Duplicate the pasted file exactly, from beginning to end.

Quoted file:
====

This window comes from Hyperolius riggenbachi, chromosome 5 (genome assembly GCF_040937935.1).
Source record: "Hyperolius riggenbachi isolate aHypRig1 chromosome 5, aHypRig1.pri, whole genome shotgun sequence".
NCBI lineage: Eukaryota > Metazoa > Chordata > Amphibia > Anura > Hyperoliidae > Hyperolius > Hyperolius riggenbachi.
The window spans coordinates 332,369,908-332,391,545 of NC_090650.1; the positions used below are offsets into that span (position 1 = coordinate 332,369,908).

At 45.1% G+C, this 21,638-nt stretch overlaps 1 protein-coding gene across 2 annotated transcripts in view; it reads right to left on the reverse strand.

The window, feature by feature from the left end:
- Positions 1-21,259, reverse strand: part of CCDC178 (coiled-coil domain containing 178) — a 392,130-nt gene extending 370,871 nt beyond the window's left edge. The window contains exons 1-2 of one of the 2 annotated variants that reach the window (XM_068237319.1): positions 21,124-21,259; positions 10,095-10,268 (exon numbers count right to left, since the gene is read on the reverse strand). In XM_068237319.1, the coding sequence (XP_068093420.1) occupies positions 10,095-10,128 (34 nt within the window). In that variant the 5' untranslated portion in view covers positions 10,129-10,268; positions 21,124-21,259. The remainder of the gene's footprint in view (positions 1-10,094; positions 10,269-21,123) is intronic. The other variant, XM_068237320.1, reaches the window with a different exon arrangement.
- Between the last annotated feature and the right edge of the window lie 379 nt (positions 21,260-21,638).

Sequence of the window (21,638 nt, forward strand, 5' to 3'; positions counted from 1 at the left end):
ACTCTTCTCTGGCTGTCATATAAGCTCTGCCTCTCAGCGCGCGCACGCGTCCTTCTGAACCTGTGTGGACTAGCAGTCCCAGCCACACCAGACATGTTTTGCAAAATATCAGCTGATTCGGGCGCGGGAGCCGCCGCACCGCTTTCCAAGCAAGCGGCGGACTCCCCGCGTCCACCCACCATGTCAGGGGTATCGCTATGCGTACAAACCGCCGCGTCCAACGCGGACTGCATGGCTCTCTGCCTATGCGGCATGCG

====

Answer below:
This window comes from Hyperolius riggenbachi, chromosome 5 (genome assembly GCF_040937935.1).
Source record: "Hyperolius riggenbachi isolate aHypRig1 chromosome 5, aHypRig1.pri, whole genome shotgun sequence".
NCBI lineage: Eukaryota > Metazoa > Chordata > Amphibia > Anura > Hyperoliidae > Hyperolius > Hyperolius riggenbachi.
The window spans coordinates 332,369,908-332,391,545 of NC_090650.1; the positions used below are offsets into that span (position 1 = coordinate 332,369,908).

At 45.1% G+C, this 21,638-nt stretch overlaps 1 protein-coding gene across 2 annotated transcripts in view; it reads right to left on the reverse strand.

The window, feature by feature from the left end:
- Positions 1-21,259, reverse strand: part of CCDC178 (coiled-coil domain containing 178) — a 392,130-nt gene extending 370,871 nt beyond the window's left edge. The window contains exons 1-2 of one of the 2 annotated variants that reach the window (XM_068237319.1): positions 21,124-21,259; positions 10,095-10,268 (exon numbers count right to left, since the gene is read on the reverse strand). In XM_068237319.1, the coding sequence (XP_068093420.1) occupies positions 10,095-10,128 (34 nt within the window). In that variant the 5' untranslated portion in view covers positions 10,129-10,268; positions 21,124-21,259. The remainder of the gene's footprint in view (positions 1-10,094; positions 10,269-21,123) is intronic. The other variant, XM_068237320.1, reaches the window with a different exon arrangement.
- Between the last annotated feature and the right edge of the window lie 379 nt (positions 21,260-21,638).

Sequence of the window (21,638 nt, forward strand, 5' to 3'; positions counted from 1 at the left end):
ACTCTTCTCTGGCTGTCATATAAGCTCTGCCTCTCAGCGCGCGCACGCGTCCTTCTGAACCTGTGTGGACTAGCAGTCCCAGCCACACCAGACATGTTTTGCAAAATATCAGCTGATTCGGGCGCGGGAGCCGCCGCACCGCTTTCCAAGCAAGCGGCGGACTCCCCGCGTCCACCCACCATGTCAGGGGTATCGCTATGCGTACAAACCGCCGCGTCCAACGCGGACTGCATGGCTCTCTGCCTATGCGGCATGCG